If you’re blogging about a company you work for, or a friend’s store, your readers probably want to know about any potential bias. A brief disclosure statement at the end of your post will do.
We all make mistakes. If you got someone’s name or age wrong, a simple edit of the post will do; but if it’s something bigger and more harmful, you need to consider your options to make things right. You can add a paragraph at the end of your post that notes your mistakes; issue an apology to the wronged party; or even scrap the post entirely. If you admit you’ve made mistake, your readers will respect your integrity.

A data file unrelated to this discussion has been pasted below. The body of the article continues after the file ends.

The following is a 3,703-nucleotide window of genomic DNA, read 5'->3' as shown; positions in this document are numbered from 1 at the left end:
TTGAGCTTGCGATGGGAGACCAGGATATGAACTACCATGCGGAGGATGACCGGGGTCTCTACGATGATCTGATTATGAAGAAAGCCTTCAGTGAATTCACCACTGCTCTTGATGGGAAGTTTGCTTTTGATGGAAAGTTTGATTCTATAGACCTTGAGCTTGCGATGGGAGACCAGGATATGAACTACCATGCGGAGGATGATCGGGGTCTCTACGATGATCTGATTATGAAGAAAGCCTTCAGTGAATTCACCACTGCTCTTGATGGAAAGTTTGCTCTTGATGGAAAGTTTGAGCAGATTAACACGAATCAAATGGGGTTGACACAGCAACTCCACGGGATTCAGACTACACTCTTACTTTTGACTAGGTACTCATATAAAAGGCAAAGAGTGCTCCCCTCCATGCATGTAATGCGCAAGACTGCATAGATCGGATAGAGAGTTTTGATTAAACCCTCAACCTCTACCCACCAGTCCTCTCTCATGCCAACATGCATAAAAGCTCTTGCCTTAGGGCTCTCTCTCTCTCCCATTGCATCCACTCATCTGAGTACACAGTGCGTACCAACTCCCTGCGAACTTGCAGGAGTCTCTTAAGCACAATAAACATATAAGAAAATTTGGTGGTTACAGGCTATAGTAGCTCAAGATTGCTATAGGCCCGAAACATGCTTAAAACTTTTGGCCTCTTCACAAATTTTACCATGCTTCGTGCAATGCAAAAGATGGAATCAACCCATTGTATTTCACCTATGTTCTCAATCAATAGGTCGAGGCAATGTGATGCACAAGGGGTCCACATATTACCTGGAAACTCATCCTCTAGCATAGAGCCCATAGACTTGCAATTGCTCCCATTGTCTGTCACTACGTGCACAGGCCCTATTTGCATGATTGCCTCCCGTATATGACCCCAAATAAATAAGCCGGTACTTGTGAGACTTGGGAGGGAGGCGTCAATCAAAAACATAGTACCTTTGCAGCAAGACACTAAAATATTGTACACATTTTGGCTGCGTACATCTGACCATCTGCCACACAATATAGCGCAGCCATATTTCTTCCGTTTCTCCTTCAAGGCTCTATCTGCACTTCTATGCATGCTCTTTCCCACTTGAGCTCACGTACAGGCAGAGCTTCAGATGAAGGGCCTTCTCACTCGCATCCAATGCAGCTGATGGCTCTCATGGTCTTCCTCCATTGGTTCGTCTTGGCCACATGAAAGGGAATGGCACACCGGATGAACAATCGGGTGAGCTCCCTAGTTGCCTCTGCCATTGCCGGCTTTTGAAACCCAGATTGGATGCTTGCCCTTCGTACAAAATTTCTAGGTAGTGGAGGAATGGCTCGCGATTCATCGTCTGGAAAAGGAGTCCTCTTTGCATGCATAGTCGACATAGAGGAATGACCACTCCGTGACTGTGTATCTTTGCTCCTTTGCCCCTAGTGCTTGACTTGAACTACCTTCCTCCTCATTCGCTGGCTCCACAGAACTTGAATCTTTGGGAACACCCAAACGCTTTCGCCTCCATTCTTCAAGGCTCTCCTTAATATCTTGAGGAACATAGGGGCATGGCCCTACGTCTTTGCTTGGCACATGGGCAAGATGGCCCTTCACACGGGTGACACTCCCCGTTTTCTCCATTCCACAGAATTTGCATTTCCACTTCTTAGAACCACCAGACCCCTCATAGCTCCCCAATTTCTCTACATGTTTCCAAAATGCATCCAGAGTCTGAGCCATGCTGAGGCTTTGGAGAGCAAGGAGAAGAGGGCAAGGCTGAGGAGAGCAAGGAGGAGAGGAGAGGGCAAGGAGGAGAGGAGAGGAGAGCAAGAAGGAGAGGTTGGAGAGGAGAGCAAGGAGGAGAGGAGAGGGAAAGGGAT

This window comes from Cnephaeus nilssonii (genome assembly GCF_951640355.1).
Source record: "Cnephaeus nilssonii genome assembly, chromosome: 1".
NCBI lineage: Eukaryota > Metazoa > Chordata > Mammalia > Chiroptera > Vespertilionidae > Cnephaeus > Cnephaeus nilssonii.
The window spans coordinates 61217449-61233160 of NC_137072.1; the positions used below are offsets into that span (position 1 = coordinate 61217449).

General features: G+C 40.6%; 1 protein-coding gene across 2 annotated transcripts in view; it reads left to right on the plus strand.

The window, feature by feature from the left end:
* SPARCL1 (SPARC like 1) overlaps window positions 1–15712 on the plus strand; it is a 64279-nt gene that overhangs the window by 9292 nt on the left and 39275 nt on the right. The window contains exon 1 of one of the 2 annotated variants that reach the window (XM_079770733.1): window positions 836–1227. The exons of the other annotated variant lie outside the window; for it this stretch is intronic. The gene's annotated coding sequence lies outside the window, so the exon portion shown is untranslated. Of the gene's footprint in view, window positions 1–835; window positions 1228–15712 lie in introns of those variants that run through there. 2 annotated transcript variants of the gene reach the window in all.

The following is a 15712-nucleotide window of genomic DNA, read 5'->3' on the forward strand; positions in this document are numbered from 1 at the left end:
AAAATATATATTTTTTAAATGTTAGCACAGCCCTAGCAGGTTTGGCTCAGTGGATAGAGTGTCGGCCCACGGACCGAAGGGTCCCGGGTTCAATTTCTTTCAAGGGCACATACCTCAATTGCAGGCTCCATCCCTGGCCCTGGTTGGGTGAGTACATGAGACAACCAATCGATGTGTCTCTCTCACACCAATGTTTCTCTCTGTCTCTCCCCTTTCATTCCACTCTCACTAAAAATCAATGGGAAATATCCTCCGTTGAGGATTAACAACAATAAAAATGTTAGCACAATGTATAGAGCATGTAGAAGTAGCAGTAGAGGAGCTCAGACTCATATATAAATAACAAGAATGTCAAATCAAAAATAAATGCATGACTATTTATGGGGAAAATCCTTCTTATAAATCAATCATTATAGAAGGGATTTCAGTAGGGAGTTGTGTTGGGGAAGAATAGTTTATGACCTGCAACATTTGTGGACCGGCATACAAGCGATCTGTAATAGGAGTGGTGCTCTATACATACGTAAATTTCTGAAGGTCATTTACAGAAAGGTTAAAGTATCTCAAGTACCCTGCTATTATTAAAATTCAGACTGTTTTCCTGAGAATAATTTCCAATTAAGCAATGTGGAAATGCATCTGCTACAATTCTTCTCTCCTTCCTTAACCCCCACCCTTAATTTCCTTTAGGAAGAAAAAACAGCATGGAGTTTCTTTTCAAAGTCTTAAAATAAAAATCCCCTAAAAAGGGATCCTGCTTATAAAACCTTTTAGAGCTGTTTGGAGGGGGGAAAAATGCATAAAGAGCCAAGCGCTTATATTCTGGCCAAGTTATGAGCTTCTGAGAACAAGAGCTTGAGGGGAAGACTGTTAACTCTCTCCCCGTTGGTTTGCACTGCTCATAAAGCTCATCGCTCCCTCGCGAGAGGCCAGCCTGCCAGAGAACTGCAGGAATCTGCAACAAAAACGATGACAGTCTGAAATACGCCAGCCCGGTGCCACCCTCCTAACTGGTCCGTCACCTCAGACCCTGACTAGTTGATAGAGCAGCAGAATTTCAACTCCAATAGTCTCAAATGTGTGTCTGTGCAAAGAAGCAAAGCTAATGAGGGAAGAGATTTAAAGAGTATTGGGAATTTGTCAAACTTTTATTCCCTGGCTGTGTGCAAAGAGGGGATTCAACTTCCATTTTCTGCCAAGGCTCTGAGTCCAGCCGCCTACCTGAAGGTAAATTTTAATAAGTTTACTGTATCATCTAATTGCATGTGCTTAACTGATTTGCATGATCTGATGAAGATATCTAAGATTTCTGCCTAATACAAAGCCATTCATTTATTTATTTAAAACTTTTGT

If you plagiarise someone else’s work without giving them credit, don’t assume they won’t find out. Journalists self-regulate – and bloggers do too. If a reader suspects you’ve ripped someone off, it’s entirely likely that they’ll go to the original source and let them know.
If someone comes to you with information – say, about a secret sample sale, or a store’s closure – then the best thing you can do to make this information seem legitimate on your blog is to name that person as a source. However, if they wish to remain anonymous – so they don’t lose their job, for example – you’ve got to respect their decision.
For more on ethical journalism, take a look at The Society of Professional Journalists’ Code of Ethics, (http://www.spj.org/ethicscode.asp) or Wikipedia (http://en.wikipedia.org/wiki/Journalism_ethics_and_standards).
This post is by Amelia Marshal of Further Ado